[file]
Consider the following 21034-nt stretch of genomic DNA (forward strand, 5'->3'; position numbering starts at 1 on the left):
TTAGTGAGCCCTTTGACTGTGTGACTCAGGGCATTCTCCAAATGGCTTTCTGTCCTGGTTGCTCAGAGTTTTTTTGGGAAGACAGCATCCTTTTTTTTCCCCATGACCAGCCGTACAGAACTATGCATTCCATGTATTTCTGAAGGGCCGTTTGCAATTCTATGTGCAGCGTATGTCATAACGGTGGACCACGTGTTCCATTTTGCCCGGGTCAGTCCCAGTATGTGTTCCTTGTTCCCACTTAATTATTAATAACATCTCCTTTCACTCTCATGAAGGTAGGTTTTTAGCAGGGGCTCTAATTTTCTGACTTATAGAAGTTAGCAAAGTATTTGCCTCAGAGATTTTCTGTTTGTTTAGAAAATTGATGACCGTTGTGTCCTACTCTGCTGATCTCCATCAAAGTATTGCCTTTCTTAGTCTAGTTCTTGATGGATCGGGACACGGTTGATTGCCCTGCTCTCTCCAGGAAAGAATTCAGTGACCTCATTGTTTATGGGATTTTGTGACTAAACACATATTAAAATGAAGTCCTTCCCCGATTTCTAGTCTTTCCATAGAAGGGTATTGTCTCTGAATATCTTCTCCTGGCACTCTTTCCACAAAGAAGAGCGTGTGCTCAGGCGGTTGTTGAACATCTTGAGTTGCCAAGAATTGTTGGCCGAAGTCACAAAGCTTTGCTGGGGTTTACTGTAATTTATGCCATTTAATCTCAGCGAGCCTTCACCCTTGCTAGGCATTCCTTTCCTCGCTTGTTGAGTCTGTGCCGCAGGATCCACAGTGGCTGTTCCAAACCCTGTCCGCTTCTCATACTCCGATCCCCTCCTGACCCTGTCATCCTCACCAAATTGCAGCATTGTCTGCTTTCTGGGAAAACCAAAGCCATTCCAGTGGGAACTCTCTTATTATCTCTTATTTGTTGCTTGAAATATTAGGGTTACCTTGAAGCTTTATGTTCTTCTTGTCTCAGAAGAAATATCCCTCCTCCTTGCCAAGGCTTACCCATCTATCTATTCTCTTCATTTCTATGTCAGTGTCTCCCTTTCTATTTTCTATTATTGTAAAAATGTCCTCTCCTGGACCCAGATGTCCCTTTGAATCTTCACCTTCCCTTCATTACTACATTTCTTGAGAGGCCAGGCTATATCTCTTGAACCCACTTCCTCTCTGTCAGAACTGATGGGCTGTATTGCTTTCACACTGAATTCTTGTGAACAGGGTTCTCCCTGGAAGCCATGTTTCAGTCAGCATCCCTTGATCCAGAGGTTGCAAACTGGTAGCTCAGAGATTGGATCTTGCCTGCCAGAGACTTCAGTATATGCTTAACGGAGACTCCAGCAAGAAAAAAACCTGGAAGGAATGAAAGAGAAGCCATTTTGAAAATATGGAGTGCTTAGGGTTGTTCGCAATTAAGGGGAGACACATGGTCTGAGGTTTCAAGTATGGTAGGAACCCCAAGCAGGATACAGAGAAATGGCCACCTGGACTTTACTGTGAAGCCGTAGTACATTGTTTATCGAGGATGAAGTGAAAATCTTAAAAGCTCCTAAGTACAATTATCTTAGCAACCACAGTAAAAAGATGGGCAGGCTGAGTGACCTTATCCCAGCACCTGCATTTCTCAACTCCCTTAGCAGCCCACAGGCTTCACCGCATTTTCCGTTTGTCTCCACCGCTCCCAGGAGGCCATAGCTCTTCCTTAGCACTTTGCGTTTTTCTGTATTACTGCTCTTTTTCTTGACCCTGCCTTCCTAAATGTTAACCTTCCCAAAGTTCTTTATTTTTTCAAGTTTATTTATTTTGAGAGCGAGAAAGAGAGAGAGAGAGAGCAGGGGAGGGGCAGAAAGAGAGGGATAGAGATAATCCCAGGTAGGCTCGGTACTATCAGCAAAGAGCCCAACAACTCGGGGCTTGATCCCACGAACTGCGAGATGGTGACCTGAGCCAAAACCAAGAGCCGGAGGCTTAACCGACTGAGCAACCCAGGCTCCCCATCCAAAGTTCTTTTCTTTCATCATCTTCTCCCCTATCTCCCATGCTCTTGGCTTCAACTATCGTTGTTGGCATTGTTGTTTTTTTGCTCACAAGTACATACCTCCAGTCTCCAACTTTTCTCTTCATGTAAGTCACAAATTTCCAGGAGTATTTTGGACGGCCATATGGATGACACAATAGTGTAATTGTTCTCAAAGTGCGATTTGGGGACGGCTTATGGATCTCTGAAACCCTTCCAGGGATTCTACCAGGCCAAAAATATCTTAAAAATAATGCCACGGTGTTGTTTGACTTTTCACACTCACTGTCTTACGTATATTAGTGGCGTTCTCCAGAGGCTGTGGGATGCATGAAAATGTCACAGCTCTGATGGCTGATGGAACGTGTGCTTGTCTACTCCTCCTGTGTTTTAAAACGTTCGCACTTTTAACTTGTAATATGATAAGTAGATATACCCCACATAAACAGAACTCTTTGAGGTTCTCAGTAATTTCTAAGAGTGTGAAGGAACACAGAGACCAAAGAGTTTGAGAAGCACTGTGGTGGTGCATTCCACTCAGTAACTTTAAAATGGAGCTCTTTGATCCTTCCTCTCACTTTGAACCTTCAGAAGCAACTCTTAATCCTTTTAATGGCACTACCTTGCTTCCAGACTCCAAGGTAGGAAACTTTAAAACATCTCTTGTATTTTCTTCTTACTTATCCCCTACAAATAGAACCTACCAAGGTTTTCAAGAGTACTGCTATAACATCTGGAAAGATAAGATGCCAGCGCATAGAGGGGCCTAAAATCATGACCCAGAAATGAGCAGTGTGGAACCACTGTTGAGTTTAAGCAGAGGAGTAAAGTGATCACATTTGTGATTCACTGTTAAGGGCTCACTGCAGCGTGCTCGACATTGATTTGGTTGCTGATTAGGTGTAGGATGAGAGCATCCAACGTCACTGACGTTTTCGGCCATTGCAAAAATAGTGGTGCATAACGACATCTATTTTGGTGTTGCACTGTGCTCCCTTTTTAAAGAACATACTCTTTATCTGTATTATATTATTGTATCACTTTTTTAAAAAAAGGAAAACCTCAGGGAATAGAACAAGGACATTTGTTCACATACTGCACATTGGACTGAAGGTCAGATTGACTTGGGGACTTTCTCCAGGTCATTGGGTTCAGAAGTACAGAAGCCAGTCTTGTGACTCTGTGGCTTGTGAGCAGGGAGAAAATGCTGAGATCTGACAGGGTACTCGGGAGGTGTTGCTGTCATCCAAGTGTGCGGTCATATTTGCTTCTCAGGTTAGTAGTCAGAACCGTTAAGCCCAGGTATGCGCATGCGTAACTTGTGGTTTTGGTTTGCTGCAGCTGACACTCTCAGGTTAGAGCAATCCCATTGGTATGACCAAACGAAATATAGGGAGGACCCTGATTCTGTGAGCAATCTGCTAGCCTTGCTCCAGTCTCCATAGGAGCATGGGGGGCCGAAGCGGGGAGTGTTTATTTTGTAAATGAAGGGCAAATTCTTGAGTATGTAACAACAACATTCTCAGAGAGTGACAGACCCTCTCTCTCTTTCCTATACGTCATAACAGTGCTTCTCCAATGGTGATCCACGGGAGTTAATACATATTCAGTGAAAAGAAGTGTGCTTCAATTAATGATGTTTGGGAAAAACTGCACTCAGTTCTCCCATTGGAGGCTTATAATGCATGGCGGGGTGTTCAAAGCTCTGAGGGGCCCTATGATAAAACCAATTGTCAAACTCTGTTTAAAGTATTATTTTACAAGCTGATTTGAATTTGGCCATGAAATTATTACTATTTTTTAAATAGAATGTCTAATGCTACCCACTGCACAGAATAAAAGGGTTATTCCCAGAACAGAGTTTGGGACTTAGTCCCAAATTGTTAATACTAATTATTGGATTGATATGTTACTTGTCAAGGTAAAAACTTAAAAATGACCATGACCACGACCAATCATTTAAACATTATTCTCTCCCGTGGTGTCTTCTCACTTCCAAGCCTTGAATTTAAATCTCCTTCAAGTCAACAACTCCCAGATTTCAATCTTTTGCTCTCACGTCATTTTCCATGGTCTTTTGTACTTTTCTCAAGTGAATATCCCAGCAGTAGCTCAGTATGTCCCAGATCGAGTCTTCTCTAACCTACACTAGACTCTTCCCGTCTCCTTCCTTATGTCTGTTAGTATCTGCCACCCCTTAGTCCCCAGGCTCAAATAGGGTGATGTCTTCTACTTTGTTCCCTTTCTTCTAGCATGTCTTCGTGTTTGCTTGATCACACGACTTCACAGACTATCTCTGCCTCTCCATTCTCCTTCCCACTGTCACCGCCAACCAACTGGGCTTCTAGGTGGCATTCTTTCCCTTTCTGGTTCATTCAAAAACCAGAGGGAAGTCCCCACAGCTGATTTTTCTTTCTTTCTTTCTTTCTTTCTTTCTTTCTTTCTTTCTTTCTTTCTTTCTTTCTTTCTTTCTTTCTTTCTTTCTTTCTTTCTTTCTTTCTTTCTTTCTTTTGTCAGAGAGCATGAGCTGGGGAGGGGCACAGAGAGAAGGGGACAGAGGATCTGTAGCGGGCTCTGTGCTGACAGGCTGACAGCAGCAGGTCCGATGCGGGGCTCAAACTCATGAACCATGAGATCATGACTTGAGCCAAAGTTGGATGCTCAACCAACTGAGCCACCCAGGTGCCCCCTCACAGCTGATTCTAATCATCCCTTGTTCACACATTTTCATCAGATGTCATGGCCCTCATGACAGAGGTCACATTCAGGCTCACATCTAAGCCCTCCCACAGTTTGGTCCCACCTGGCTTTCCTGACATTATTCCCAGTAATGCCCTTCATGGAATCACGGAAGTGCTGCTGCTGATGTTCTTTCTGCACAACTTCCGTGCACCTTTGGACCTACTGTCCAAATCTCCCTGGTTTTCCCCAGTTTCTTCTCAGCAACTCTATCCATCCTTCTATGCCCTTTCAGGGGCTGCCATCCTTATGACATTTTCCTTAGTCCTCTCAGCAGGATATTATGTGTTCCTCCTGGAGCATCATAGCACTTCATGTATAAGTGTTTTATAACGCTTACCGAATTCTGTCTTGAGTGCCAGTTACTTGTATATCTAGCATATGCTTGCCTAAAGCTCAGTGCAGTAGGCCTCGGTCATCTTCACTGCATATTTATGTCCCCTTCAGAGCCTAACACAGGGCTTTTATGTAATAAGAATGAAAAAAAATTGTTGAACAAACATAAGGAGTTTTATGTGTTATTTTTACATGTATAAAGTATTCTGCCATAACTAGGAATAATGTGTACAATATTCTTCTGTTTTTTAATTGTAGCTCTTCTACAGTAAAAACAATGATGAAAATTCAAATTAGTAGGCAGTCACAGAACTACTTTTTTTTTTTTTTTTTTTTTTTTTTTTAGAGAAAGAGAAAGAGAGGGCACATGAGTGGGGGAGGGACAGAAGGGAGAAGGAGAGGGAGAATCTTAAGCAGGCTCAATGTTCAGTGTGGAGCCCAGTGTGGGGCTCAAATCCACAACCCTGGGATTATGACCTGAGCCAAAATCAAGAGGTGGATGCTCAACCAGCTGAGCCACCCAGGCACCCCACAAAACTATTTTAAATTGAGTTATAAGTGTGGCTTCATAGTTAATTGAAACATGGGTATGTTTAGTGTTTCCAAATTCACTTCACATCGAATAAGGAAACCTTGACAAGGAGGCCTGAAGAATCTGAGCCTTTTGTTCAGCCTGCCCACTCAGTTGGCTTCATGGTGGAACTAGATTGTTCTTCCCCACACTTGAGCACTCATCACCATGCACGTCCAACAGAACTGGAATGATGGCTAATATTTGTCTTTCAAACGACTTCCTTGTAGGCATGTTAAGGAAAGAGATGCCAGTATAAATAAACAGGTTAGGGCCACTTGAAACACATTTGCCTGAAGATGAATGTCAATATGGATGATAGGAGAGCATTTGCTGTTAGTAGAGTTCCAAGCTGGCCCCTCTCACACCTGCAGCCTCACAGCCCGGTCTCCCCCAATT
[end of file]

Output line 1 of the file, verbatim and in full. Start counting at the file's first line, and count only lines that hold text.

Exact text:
Consider the following 21034-nt stretch of genomic DNA (forward strand, 5'->3'; position numbering starts at 1 on the left):